I'm currently working on a project which requires that we integration a 3rd party SOAP API to handle a number of basic CRUD type operations.

Our current implementation allows us to leveraging the Laravel framework's form validation classes prior to execution of these API requests data; however I have some concerns since we're not leveraging any type of queuing mechanism.

The current solutions stack involves placing a heavy burden on the NGINX web server to spawn additional workers for each blocking user request. Obviously, this may lead to some issues down the line in terms of scalability.

There's also the possibility that users will frequently "refresh" pages after submitting form request data.

I've been looking into the Post/Redirect/Get pattern as a possible solution however I'm not quite sure that I completely understand the concept.

Here's a quote from one stackoverflow discussion:

  1. The client gets a page with a form.

  2. The form POSTs to the server.

  3. The server performs the action, and then redirects to another page.

  4. The client follows the redirect.

As stated above, these are long API calls and step 3 may take upwards of 10s to complete execution- what's to prevent the user from continually refreshing the page after step 2?

  • I think your step 3 "action" need to start background process only (pass post data further) and immediately redirect to waiting for result loop (or any other page - result should be saved by background process anyway). This way refreshing page won't restart processing.
    – shudder
    Jul 6, 2015 at 9:48

3 Answers 3


I have answered this question on StackOverflow as well - I place my answer here for easy reference...

The PRG pattern alone will not prevent this, as the P action in it takes time (which is usually the case) and the user can submit the form again (via click or browser refresh), which will cause the PRG pattern to "fail".

Note that malicious users can also bypass all of your client side measures by running multiple http posts in quick succession.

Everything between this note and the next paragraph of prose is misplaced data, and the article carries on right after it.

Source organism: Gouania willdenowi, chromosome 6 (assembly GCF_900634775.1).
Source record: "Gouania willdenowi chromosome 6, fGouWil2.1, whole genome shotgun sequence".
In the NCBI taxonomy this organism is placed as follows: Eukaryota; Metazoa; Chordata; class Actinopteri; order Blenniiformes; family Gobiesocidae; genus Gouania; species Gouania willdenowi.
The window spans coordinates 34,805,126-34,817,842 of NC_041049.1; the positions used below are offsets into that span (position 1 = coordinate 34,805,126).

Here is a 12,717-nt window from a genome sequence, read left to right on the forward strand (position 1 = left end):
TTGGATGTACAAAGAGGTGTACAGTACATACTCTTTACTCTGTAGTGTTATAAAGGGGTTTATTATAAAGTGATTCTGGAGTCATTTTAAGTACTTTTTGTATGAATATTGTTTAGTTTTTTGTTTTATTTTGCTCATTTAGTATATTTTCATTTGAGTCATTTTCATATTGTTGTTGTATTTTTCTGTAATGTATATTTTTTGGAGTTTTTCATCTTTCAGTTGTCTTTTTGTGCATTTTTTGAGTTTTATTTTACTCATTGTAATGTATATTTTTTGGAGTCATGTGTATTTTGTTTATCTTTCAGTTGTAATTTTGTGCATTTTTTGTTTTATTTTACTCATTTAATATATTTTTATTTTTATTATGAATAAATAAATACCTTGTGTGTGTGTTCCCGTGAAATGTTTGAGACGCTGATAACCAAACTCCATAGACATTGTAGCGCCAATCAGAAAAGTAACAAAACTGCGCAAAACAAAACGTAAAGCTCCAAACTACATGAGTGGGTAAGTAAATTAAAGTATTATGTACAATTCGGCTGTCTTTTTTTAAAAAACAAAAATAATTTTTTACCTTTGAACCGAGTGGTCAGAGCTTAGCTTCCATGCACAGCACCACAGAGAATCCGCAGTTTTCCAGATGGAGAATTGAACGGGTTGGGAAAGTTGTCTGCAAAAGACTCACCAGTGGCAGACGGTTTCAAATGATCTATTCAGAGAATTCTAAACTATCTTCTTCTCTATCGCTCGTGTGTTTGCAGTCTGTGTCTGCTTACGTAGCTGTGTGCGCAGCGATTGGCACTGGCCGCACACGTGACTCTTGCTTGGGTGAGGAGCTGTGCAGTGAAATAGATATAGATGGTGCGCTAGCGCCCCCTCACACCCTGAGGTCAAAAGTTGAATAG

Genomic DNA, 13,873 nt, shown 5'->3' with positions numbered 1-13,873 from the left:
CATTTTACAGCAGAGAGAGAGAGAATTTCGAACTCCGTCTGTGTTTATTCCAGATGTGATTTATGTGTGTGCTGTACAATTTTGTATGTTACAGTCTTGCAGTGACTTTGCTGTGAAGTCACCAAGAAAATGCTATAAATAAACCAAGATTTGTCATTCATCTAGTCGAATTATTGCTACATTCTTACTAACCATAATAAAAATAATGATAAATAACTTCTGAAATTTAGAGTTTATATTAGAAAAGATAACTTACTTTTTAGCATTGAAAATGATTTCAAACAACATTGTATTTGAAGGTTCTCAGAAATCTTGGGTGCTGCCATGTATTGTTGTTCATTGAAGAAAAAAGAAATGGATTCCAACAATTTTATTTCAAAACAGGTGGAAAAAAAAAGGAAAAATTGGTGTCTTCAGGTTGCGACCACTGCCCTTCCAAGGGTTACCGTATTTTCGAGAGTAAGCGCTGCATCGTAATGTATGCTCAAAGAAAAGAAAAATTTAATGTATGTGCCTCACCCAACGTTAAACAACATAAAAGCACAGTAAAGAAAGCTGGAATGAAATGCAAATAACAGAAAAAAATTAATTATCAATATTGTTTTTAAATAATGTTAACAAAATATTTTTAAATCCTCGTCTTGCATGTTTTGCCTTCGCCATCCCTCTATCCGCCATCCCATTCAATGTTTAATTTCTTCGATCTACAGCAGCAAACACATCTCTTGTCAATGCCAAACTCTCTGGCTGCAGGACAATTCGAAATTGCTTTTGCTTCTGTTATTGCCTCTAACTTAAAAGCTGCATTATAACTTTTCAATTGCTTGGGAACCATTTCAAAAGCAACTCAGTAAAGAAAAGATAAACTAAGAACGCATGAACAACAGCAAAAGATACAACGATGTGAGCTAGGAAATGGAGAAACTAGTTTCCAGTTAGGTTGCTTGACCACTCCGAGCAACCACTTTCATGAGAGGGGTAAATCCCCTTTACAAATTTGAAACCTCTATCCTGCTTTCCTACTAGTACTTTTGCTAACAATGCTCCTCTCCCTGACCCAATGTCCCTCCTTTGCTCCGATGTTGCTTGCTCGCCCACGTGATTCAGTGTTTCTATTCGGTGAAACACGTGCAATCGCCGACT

A solution to all of the above is to check for duplicate submissions on server side against your anti-forgery token.

If you make use of a hidden anti-forgery token in your form (as you should), you can cache the anti-forgery token on first submit and remove the token from cache if required, or expire the cached entry after set amount of time.

You will then be able to check with each request against the cache whether the specific form has been submitted and reject it if it has.


I think as per the PRG pattern if there is a refresh after step2 there won't be an issue as the client(browser) will receive and use the redirect url.

The problem happens when the user refreshes before step 2 is completed(before sending the redirect url)!

  • So...it sounds like the PRG pattern will not help me in this case. Is that correct? Jul 6, 2015 at 1:28
  • 1
    We may not say that. Rarely it may fail to resolve our purpose. In addition to this you can have form based token approach.
    – Ratha
    Jul 6, 2015 at 2:12
  • 1
    You're referring to CSRF tokens? I suppose that's one way of doing it. Jul 6, 2015 at 4:43

The server solution with unique tokens is most robust, but not so user friendly. It's not a great user experience to wait for a page to load and receive errors on reload.

On client side you could redesign to use XHR requests with UI hints that data is processing and rejecting any submits/requests, before the response is received.

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